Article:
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Salsa for Beginners: Switching Basics With Clear Intention


Learning how to switch between the salsa basics with clear intention is a game-changer for beginner leads.

If you want to ensure your partner has no doubt what you want them to do, watch and listen up.

Why Clear Intention Matters

Follow’s often feel confused as to what the lead wants them to do. It’s as if the lead is asking them to do something in a whisper, instead of a clear confident voice.

The more clear you can make a signal for a follow, the more likely you’ll have a smooth dance.

Frame: A Requirement For Leading & Following

Before you lead or follow anything, you need a frame—a physical structure—which you can use to send and receive signals.

The most important parts of creating a good frame are:

  • Tall posture, head up, chest up, arms relaxed

There are two common holds we use in salsa:

  • Frame in closed position: Imagine giving your partner a hug, creating a frame. In closed position, your hand is on her shoulder blade, and your other hand is holding hers. This frame allows you to communicate movement.
  • Frame in open Position: Stand apart from one another with your hands in the center. Follow’s place their hands palm down on top of the lead hands, which are palm up.

How to Switch Basics Smoothly

Let’s say you have three basic steps:

  • front to back basic
  • side basic
  • back basic or rotational back basic

When can you switch between them?

In general, you want to complete a full set (an eight-count) before switching to a new basic. This ensures clarity and avoids confusion of switching in the middle.

For example:

  1. On-the-Spot Basic:
    • Start with a full set: 1-2-3-, 5-6-7
    • Now switch to…
  2. Side Basic:
    • Dance one 8 count: 1-2-3-, 5-6-7
    • Finish with your feet together underneath you
    • On the pause or “slow count” before 1, start transitioning your backwards into the…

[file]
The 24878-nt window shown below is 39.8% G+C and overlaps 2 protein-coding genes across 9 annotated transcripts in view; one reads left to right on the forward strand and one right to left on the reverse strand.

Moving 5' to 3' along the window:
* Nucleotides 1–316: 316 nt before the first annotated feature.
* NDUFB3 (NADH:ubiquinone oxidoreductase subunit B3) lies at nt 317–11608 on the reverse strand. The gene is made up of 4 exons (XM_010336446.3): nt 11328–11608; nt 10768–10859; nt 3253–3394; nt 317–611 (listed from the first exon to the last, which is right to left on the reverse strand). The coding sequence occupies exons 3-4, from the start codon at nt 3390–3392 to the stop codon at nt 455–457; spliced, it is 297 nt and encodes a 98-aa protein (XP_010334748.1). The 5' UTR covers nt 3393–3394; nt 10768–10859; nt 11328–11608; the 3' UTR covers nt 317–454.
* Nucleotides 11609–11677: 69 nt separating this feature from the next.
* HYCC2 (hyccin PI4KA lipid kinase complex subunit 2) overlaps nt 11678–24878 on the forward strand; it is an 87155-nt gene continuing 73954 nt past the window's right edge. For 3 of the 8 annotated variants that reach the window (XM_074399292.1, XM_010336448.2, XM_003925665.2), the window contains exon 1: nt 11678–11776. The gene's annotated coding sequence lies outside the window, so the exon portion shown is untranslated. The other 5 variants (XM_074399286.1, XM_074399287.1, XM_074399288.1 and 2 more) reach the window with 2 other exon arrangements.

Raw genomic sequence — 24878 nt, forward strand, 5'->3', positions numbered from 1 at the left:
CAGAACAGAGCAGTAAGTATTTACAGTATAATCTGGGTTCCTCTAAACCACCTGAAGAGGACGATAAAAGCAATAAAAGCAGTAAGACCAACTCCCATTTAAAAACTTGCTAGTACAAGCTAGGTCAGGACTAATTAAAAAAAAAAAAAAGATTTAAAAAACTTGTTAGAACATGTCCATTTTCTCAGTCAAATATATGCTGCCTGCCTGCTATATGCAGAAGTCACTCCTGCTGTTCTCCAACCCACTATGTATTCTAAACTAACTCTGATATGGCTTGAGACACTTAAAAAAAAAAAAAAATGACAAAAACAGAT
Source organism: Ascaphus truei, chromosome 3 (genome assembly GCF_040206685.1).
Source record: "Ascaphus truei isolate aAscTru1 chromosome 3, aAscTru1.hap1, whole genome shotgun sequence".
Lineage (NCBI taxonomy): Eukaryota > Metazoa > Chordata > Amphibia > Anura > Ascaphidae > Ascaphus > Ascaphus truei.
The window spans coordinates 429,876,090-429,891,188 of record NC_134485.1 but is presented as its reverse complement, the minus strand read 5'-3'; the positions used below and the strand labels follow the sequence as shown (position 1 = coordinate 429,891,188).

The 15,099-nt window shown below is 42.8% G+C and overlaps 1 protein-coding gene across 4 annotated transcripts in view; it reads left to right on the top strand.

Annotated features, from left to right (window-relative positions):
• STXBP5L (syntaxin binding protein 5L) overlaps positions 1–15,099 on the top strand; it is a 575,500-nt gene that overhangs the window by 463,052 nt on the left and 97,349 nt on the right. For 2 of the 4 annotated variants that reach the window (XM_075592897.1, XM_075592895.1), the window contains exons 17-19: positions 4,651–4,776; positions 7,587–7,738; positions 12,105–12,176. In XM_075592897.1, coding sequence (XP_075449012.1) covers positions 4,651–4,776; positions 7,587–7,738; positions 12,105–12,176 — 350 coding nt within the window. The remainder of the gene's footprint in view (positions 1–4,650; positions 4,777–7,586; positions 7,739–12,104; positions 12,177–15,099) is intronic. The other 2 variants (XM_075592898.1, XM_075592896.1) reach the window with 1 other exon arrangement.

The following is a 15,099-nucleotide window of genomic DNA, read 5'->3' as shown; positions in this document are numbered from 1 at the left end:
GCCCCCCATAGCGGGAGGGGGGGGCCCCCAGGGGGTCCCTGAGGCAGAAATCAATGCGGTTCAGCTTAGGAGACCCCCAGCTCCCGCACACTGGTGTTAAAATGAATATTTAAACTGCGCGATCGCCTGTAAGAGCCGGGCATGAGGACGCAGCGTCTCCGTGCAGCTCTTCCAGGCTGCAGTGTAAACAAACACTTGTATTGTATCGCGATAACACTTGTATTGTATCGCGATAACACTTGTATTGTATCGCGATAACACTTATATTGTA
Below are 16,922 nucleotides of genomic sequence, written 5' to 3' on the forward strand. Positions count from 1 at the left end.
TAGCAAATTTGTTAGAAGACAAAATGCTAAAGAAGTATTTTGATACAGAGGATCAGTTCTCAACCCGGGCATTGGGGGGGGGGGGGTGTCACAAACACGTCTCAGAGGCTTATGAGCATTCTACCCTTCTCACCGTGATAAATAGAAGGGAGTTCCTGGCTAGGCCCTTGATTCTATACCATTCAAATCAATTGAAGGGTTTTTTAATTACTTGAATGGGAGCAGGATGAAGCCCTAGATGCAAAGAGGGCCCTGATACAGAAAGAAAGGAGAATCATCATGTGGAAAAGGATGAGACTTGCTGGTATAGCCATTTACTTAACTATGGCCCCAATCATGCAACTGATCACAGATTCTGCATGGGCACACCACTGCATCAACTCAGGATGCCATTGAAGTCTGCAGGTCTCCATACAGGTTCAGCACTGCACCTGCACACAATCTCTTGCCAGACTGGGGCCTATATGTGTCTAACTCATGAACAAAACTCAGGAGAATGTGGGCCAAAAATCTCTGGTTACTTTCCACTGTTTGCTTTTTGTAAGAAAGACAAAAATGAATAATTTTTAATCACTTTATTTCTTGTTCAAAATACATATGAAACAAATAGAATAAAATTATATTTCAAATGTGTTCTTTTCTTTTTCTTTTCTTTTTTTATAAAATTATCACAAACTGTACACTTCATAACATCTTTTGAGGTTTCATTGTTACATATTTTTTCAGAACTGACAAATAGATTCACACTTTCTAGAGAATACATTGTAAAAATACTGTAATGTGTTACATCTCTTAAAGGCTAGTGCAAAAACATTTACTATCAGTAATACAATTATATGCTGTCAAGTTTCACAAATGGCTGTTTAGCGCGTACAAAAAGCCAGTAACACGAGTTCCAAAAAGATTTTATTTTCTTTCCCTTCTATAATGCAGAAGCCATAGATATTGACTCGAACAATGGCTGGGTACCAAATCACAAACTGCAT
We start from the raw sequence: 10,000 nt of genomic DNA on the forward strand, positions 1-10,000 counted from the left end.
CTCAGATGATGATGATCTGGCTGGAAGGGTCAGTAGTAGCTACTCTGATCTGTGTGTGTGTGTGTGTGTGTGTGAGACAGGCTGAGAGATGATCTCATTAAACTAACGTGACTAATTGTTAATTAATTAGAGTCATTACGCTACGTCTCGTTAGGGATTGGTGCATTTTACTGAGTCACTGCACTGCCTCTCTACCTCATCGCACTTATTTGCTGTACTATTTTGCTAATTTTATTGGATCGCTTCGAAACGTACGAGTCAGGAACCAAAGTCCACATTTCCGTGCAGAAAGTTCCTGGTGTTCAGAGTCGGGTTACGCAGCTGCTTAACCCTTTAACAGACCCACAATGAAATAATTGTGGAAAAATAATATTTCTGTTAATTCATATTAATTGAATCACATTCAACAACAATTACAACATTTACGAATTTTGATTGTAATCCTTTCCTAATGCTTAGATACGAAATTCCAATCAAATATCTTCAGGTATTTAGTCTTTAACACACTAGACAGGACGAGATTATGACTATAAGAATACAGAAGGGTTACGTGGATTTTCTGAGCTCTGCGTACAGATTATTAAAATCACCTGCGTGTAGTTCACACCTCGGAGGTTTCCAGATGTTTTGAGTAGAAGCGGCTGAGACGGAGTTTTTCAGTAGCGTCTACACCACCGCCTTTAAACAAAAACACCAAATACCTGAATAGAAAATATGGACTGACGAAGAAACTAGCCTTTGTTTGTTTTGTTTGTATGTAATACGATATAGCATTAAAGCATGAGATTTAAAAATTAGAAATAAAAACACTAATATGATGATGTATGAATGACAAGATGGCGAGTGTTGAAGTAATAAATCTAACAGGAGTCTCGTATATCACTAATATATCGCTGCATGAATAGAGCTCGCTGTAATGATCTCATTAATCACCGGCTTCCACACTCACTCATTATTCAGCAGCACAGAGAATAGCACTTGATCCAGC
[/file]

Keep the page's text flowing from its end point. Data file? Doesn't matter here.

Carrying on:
3. Back Basic:
    • Finish a full set of the back basic
    • Instead of bringing your feet together on 7, transition into the front to back basic by stepping through the middle on 7 so your feet are staggered and you’re stepping forward.
    • The follow can feel your frame moving forward, and will respond.
  4. Front to Back Basic:
    • Finish a full set of the front to back basic
    • In order to change to the rotational back basic bring your feet together on 7, on the spot. We call this “anchoring.”
    • Use the “slow” count, the time before the 1, to start rotating your frame to gently guide your parter into the…
  5. Rotational Back Basic (Cumbia Basic)


Key Technique To Remember

When changing from any basic into a front to back basic,

  • Use the “slow count” or the “pause” at the end of the 8 count to shift your weight forward, before the 1, so the follow feels you moving towards them
  • End up with your feet staggered forward, in a walking position, on the 1.

Letting the follow know what’s coming before the 1 is key. you do this with your weight shift, which is felt through your frame.

When changing to any other basic (except the front to back basic)

  • Anchor on 7 by bringing both your feet together underneath you. This signals a change is coming.
  • Use the “pause” or the “slow count” to shift your weight in the new direction you’re going.

This weight shift helps the follow know where to step on 1.

A Note on Visual Cues:

Follows, you can also visually pay attention to the lead’s chest, which is his center of gravity. Where ever his torso is moving, that’s where you’ll be moving.

Drill These Transitions:

Practice switching between basics with a full set in between. Use good posture, frame and weight shifts before the 1 to guide your partner smoothly:

  • Practice going from front to back basic to any other basic
  • Practice going between any basic that’s not front to back
  • Practicing going from any basic and return to the front to back basic.

Once you’ve nailed those, you’re golden!

Final Thought

Mastering this fundamental technique is the first step in learning how to lead and follow well. There are visual signals and there are physical signals – learn to use both.

Once you start switching between your basic steps smoothly with clear intention, you’ll notice a huge smile on the follows faces. Leading well pays off!

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